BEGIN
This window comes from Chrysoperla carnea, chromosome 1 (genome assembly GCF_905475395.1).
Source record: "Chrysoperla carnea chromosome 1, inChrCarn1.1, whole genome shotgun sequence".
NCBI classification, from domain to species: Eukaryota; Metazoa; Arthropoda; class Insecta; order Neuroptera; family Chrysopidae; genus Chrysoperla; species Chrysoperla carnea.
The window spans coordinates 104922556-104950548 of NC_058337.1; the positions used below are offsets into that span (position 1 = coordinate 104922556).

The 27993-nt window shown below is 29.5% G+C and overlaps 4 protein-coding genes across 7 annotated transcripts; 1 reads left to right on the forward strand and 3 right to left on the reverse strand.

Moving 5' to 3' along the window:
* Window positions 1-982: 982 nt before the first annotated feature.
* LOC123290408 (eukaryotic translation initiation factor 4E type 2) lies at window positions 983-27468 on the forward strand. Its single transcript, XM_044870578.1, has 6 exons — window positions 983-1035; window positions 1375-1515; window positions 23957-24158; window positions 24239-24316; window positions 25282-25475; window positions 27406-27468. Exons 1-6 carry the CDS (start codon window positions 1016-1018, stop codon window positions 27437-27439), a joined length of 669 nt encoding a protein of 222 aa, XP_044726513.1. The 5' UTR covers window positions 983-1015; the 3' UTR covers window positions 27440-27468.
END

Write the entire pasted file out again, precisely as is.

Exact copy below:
This window comes from Chrysoperla carnea, chromosome 1 (genome assembly GCF_905475395.1).
Source record: "Chrysoperla carnea chromosome 1, inChrCarn1.1, whole genome shotgun sequence".
NCBI classification, from domain to species: Eukaryota; Metazoa; Arthropoda; class Insecta; order Neuroptera; family Chrysopidae; genus Chrysoperla; species Chrysoperla carnea.
The window spans coordinates 104922556-104950548 of NC_058337.1; the positions used below are offsets into that span (position 1 = coordinate 104922556).

The 27993-nt window shown below is 29.5% G+C and overlaps 4 protein-coding genes across 7 annotated transcripts; 1 reads left to right on the forward strand and 3 right to left on the reverse strand.

Moving 5' to 3' along the window:
* Window positions 1-982: 982 nt before the first annotated feature.
* LOC123290408 (eukaryotic translation initiation factor 4E type 2) lies at window positions 983-27468 on the forward strand. Its single transcript, XM_044870578.1, has 6 exons — window positions 983-1035; window positions 1375-1515; window positions 23957-24158; window positions 24239-24316; window positions 25282-25475; window positions 27406-27468. Exons 1-6 carry the CDS (start codon window positions 1016-1018, stop codon window positions 27437-27439), a joined length of 669 nt encoding a protein of 222 aa, XP_044726513.1. The 5' UTR covers window positions 983-1015; the 3' UTR covers window positions 27440-27468.